AMERICANS ARE supposed to be hotshots at the techniques of mass persuasion. In the war against Hitler, we nearly perfected "psychological warfare," a combination of propaganda, rumor-mongering and mental intimidation that helps erode an enemy's power.
In the confrontation with Iraq, however, we are spending billions on military buildup and pennies on WilliamSafirethe propaganda war. As a result, Saddam Hussein is more confident than ever of the safety of his regime at home, and more active than ever in the manipulation of our media with hostage shows, journalist tours and the parade of political dupes.
We tend to forget that dictators dependent on terror for their power get extremely nervous at attempts to reach the people in their control.
During the period of Bush-Baker appeasement earlier this year, the single event that most disturbed Saddam was the Voice of America broadcast that dared to remind the people of Iraq of the fate met by the Romanian dictator Nicolae Ceausescu. The Iraqi despot forced the Baker State Department to apologize, lest the Iraqi people get the idea that dictators can be overthrown.
Despite this evidence of high sensitivity, we have done little to exploit the resentment to Saddam Hussein family rule known to be building within Iraq.
The VOA does broadcast around the clock to Iraq, 13 of those hours in Arabic. Tuesday's editorial reminded Iraqis of Saddam's humiliating return to Iran of the Shatt al-Arab opening to the gulf, which "rendered meaningless the loss of hundreds of thousands of Iraqi lives in a war lasting eight years."
For three weeks, the Iraqi dictator jammed such broadcasts; now, because of the high cost of jamming (triple the cost of broadcasting) or the ineffectiveness of the Voice, he lets the signal through.
It's time to get serious about fanning Iraqi discontent. The Voice, limited by its mandate to straight reporting and the most subtle suasion, is not the vehicle for the job.
Almost everyone who has written about Saddam Hussein's predations has been approached by organizations of dissident Iraqis and Kurds. Headquartered mostly in London and Paris, these anti-Saddam patriots were driven into exile but are burning to do all they can to break the tyrant's grip on their native land.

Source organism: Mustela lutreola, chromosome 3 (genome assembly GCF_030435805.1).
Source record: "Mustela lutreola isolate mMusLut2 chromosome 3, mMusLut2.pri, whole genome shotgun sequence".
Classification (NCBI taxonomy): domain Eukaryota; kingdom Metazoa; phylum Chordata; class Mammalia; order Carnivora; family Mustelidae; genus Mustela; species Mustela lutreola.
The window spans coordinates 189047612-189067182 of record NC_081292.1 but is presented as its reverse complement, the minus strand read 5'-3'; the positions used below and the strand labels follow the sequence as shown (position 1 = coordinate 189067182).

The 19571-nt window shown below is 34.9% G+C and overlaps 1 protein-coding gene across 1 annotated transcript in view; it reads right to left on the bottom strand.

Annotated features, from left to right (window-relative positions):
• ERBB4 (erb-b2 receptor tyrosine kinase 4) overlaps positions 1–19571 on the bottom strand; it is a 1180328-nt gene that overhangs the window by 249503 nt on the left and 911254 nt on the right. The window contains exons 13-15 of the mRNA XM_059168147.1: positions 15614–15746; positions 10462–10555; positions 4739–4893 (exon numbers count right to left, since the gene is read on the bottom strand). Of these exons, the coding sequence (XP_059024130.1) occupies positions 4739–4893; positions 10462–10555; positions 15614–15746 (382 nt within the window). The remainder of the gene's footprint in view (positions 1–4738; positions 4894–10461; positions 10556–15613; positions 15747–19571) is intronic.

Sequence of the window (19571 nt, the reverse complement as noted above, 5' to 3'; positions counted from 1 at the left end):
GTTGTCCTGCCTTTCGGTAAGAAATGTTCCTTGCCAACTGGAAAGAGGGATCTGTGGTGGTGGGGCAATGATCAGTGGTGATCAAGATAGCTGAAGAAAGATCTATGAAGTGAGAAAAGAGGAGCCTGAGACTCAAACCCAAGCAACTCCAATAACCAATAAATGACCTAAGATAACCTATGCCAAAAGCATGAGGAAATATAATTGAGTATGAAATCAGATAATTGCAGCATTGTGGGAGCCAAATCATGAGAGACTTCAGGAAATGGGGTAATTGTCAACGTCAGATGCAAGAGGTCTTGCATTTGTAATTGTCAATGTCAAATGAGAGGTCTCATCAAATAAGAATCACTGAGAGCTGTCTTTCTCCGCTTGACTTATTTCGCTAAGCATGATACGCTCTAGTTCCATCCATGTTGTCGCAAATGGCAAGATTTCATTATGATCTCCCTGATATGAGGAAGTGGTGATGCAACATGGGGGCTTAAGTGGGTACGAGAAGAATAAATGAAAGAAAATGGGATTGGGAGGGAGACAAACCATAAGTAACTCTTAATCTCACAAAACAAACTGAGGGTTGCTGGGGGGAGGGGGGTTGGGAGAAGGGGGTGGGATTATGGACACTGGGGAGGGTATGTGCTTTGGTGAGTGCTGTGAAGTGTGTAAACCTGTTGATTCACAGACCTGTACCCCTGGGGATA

These are the natural recruits for a Radio Free Iraq. Our immediate precedent is Radio Free Afghanistan, broadcasting its hard-hitting, anti-communist message into that country from neighboring Pakistan -- financed by the U.S. but using voices the local people know to be not American but authentic Afghan.
Why aren't the resources of Radio Free Europe and Radio Liberty being pressed into service right now to organize the medium-wave and shortwave penetration of Iraq?
Answer: National Security Council bureaucrats are bogged down a scheme to amalgamate VOA and RFE, which the State Department sees as an opportunity to gobble up USIA, the Voice's administrative parent. In all the turfmanship, nobody realizes there's a war on.
Real Iraqis should be on the air right now, beamed from our transmitters in Greece, to tell their countrymen the truth about the dictator.
They should be on the scene in the Shatt al-Arab, telling of the way the Persians are treating the statues of the Iraqi generals who died there.
Radio Free Iraq broadcasters should be taping interviews with Italian sculptors near the quarry and foundry of Carrara, who are busy on assignments to create huge new marble and bronze statues of the egomaniacal Saddam Hussein and his latest generals -- Ozymandian objects that impoverished Iraqis are forced to pay for and worship.
Iraqi conscripts now in Kuwait should be told by Radio Free Iraq about the vulnerability of their home villages to invading Syrians and Turks, and even vengeful Iranians, while the main force of the Iraqi army is pinned down in Kuwait. If we are to invest heavily in preparing our soldiers to fight, we should put a few clandestine dollars in preparing theirs to desert.
This is no job for the Voice of America. The call to freedom (remember Ceausescu) should come in from voices of oppressed Iraqis in local accents. While blockade is our strategy, this will bring great pressure to bear; when the allied assault begins, these native voices will foment revolt to overthrow the dictator -- and thereby save Iraq from destruction.
William Safire is a columnist for the New York Times